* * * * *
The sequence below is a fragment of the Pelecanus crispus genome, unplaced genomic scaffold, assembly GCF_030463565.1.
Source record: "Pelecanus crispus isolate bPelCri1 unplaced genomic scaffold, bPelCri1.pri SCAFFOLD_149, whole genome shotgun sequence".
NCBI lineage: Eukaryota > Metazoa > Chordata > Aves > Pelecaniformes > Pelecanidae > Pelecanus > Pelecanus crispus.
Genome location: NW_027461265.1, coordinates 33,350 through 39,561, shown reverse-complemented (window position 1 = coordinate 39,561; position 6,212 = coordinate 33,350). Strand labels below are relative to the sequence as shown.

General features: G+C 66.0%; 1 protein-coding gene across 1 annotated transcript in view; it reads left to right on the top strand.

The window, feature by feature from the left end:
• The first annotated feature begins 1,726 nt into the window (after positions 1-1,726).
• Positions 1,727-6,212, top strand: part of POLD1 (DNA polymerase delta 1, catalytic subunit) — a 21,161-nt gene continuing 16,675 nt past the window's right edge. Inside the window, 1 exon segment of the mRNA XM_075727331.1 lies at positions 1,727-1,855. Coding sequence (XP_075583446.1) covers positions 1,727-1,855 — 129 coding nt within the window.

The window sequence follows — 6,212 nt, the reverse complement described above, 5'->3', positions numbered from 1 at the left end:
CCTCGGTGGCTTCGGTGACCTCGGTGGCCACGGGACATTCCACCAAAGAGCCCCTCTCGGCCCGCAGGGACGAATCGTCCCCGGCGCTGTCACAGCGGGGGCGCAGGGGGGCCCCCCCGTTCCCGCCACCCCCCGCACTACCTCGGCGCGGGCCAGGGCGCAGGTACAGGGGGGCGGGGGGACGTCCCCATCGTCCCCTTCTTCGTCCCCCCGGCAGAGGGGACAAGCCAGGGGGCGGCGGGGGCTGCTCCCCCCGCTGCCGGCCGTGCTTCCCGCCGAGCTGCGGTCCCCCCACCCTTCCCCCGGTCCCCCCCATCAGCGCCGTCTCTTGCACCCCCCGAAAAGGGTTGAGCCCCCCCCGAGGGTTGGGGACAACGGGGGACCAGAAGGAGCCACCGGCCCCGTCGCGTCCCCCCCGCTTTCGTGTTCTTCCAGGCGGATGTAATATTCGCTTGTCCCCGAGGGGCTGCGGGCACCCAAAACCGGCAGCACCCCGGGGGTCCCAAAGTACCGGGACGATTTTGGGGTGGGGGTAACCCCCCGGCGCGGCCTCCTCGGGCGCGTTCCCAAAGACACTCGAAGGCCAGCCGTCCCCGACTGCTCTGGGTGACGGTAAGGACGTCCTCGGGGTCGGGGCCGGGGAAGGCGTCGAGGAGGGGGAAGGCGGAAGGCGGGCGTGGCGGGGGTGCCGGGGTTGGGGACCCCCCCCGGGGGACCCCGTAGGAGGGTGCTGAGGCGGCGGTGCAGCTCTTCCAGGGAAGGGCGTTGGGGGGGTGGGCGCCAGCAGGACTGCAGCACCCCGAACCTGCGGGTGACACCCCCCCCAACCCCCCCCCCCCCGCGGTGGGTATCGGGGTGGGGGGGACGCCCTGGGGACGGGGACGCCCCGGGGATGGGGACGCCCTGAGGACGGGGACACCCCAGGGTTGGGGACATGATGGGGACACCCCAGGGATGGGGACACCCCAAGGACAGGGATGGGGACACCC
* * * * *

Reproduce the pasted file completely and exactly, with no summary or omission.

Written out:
The sequence below is a fragment of the Pelecanus crispus genome, unplaced genomic scaffold, assembly GCF_030463565.1.
Source record: "Pelecanus crispus isolate bPelCri1 unplaced genomic scaffold, bPelCri1.pri SCAFFOLD_149, whole genome shotgun sequence".
NCBI lineage: Eukaryota > Metazoa > Chordata > Aves > Pelecaniformes > Pelecanidae > Pelecanus > Pelecanus crispus.
Genome location: NW_027461265.1, coordinates 33,350 through 39,561, shown reverse-complemented (window position 1 = coordinate 39,561; position 6,212 = coordinate 33,350). Strand labels below are relative to the sequence as shown.

General features: G+C 66.0%; 1 protein-coding gene across 1 annotated transcript in view; it reads left to right on the top strand.

The window, feature by feature from the left end:
• The first annotated feature begins 1,726 nt into the window (after positions 1-1,726).
• Positions 1,727-6,212, top strand: part of POLD1 (DNA polymerase delta 1, catalytic subunit) — a 21,161-nt gene continuing 16,675 nt past the window's right edge. Inside the window, 1 exon segment of the mRNA XM_075727331.1 lies at positions 1,727-1,855. Coding sequence (XP_075583446.1) covers positions 1,727-1,855 — 129 coding nt within the window.

The window sequence follows — 6,212 nt, the reverse complement described above, 5'->3', positions numbered from 1 at the left end:
CCTCGGTGGCTTCGGTGACCTCGGTGGCCACGGGACATTCCACCAAAGAGCCCCTCTCGGCCCGCAGGGACGAATCGTCCCCGGCGCTGTCACAGCGGGGGCGCAGGGGGGCCCCCCCGTTCCCGCCACCCCCCGCACTACCTCGGCGCGGGCCAGGGCGCAGGTACAGGGGGGCGGGGGGACGTCCCCATCGTCCCCTTCTTCGTCCCCCCGGCAGAGGGGACAAGCCAGGGGGCGGCGGGGGCTGCTCCCCCCGCTGCCGGCCGTGCTTCCCGCCGAGCTGCGGTCCCCCCACCCTTCCCCCGGTCCCCCCCATCAGCGCCGTCTCTTGCACCCCCCGAAAAGGGTTGAGCCCCCCCCGAGGGTTGGGGACAACGGGGGACCAGAAGGAGCCACCGGCCCCGTCGCGTCCCCCCCGCTTTCGTGTTCTTCCAGGCGGATGTAATATTCGCTTGTCCCCGAGGGGCTGCGGGCACCCAAAACCGGCAGCACCCCGGGGGTCCCAAAGTACCGGGACGATTTTGGGGTGGGGGTAACCCCCCGGCGCGGCCTCCTCGGGCGCGTTCCCAAAGACACTCGAAGGCCAGCCGTCCCCGACTGCTCTGGGTGACGGTAAGGACGTCCTCGGGGTCGGGGCCGGGGAAGGCGTCGAGGAGGGGGAAGGCGGAAGGCGGGCGTGGCGGGGGTGCCGGGGTTGGGGACCCCCCCCGGGGGACCCCGTAGGAGGGTGCTGAGGCGGCGGTGCAGCTCTTCCAGGGAAGGGCGTTGGGGGGGTGGGCGCCAGCAGGACTGCAGCACCCCGAACCTGCGGGTGACACCCCCCCCAACCCCCCCCCCCCCGCGGTGGGTATCGGGGTGGGGGGGACGCCCTGGGGACGGGGACGCCCCGGGGATGGGGACGCCCTGAGGACGGGGACACCCCAGGGTTGGGGACATGATGGGGACACCCCAGGGATGGGGACACCCCAAGGACAGGGATGGGGACACCC